Personal Finance

Using Health Savings Accounts Wisely

March 13, 2019
Health savings accounts can be a powerful retirement savings tool with unmatched benefits if used properly.

Key Points

  • Health savings accounts (HSAs) are available to individuals enrolled in high-deductible health plans.
  • HSAs should not be tapped for emergencies as there is a 20% penalty on nonqualified withdrawals.
  • Investing in an HSA and using it for qualified medical expenses in retirement provides a triple tax benefit.
  • It is not ideal to leave a large HSA balance to someone other than your spouse.

Since 2004, individuals who enrolled in high-deductible health plans (HDHPs) have been able to fund HSAs. A Mercer survey showed that 80% of large employers (20,000 or more employees) offered HSA-eligible health plans in 2016.1 As more employers have offered these plans, HSA usage has grown steadily to over 22 million accounts and $45 billion in assets.2 We expect that HSAs will be a growing part of the health care landscape.

In an HDHP, the insured is responsible for a significant portion of health expenses up front before the insurance company pays. However, HDHPs must also include a limit on participants’ out-of-pocket expenses. Premiums on these plans are generally lower than more traditional, lower-deductible policies. See Figure 1 for current IRS parameters on HDHPs and HSAs.

(Fig. 1) Key HSA facts (2019)3
  Individual Family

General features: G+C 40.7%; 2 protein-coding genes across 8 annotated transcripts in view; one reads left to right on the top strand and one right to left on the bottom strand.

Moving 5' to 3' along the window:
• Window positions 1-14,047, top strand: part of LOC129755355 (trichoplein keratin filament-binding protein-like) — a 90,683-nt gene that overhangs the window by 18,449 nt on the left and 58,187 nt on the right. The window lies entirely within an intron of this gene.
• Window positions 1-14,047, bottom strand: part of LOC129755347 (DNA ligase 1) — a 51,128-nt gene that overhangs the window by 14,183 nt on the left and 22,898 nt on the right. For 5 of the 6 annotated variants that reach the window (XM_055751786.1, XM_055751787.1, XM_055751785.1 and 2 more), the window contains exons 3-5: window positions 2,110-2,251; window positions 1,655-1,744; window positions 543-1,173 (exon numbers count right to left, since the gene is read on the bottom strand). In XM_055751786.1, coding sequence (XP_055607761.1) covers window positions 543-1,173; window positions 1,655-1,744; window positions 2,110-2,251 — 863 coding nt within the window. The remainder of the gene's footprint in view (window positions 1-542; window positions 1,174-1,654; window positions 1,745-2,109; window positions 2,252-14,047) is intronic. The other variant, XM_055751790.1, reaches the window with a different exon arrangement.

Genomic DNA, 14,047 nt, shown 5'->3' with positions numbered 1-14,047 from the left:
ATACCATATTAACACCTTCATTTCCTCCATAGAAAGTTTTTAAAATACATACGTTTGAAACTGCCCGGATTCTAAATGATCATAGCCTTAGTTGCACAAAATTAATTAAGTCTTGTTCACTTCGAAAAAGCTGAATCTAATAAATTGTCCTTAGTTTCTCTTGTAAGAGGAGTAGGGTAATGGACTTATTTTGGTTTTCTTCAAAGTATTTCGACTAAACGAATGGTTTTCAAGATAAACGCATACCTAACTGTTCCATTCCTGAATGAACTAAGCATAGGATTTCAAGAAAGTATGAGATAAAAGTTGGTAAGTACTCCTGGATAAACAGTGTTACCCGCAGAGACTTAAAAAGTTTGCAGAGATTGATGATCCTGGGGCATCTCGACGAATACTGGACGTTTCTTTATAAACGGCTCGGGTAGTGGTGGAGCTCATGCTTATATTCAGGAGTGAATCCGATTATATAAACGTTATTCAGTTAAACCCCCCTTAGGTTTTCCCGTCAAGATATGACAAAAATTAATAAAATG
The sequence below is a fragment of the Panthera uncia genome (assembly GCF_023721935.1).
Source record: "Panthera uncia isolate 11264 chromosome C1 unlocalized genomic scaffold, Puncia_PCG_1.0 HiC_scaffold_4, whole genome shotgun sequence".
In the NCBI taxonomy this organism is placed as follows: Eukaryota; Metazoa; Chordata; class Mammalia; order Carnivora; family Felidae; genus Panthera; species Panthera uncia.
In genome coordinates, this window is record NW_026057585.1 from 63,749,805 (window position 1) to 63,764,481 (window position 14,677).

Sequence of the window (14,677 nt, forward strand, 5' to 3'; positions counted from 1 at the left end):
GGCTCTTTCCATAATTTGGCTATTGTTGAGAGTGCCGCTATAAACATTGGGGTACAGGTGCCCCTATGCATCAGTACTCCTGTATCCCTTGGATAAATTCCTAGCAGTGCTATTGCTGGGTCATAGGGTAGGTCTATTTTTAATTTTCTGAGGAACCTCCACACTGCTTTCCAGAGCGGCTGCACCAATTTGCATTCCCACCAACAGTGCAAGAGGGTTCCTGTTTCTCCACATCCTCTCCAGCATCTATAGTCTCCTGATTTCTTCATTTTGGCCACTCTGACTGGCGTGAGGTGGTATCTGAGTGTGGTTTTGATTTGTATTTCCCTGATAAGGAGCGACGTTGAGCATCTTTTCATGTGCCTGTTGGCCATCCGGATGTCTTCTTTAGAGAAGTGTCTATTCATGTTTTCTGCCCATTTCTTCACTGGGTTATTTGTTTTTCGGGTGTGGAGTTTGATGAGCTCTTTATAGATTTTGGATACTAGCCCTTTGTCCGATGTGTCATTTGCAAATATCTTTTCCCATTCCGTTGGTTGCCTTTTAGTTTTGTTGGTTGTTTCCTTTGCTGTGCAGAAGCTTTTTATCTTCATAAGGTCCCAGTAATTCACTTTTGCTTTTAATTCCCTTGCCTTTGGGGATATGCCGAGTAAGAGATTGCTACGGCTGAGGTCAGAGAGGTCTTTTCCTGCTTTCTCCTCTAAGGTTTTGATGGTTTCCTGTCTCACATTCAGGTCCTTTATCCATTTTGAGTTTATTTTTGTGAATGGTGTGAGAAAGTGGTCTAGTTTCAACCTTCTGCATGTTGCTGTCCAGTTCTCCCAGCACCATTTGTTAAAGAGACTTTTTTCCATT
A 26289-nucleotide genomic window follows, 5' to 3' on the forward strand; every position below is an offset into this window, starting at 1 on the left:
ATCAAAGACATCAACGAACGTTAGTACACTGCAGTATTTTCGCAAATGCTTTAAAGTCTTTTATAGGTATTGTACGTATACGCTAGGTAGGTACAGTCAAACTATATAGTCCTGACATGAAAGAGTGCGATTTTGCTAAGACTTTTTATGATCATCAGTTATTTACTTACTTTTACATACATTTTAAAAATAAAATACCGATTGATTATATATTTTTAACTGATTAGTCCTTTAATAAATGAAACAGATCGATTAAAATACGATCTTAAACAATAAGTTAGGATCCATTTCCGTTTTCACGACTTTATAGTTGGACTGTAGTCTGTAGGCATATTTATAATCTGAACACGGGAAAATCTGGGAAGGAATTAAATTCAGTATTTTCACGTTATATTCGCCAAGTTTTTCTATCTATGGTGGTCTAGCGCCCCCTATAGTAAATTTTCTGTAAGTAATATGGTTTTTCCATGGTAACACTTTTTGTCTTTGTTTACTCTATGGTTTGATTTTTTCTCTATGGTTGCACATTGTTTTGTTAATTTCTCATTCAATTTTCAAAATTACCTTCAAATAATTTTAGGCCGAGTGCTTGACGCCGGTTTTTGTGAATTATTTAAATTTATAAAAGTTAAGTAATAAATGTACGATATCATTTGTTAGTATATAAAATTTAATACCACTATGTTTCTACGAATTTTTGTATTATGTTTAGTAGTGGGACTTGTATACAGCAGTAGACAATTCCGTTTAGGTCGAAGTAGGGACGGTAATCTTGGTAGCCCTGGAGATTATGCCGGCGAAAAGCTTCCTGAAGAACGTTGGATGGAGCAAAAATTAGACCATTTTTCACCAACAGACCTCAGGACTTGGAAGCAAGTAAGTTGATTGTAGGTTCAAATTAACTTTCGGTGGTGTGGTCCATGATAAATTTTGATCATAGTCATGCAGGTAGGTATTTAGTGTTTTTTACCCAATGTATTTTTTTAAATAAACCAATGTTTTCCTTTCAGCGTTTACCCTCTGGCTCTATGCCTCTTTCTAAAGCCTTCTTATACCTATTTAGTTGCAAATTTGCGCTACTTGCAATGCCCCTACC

Eligibility Under 65 and enrolled in HDHP
Minimum deductible for HDHP $1,350 $2,700
Maximum out-of-pocket expense for HDHP $6,750 $13,500
HSA annual contribution limits $3,500 $7,000
HSA per-person catch-up contribution limit (age 55) $1,000 $1,000

The HSA is structured with significant tax incentives to choose an HDHP and save or invest for health costs. Proponents of HSAs often refer to a “triple tax benefit”: tax deduction, tax-deferred growth, and tax-free qualified distributions. This essentially combines the benefits of Roth and pretax strategies in an individual retirement account (IRA). In addition, the funds can be used before retirement for qualified medical expenses without tax or penalty. If used before age 65 for other purposes, however, a 20% penalty is assessed.

Read our Full Study below to see how HSAs compare with other tax-advantaged savings vehicles as well as to learn more about key considerations, benefits, and best practices.

1Mercer National Survey of Employer-Sponsored Health Plans, 2016.
2Devenir Research 2017 Year-End HSA Market Statistics & Trends, February 22, 2018.
3IRS Revenue Procedure 2018-30.

This material has been prepared by T. Rowe Price for general and educational purposes only. This material does not provide fiduciary recommendations concerning investments, nor is it intended to serve as the primary basis for investment decision-making. T. Rowe Price, its affiliates, and its associates do not provide legal or tax advice. Any tax-related discussion contained in this material, including any attachments/links, is not intended or written to be used, and cannot be used, for the purpose of (i) avoiding any tax penalties or (ii) promoting, marketing, or recommending to any other party any transaction or matter addressed herein. Please consult your independent legal counsel and/or professional tax advisor regarding any legal or tax issues raised in this material.

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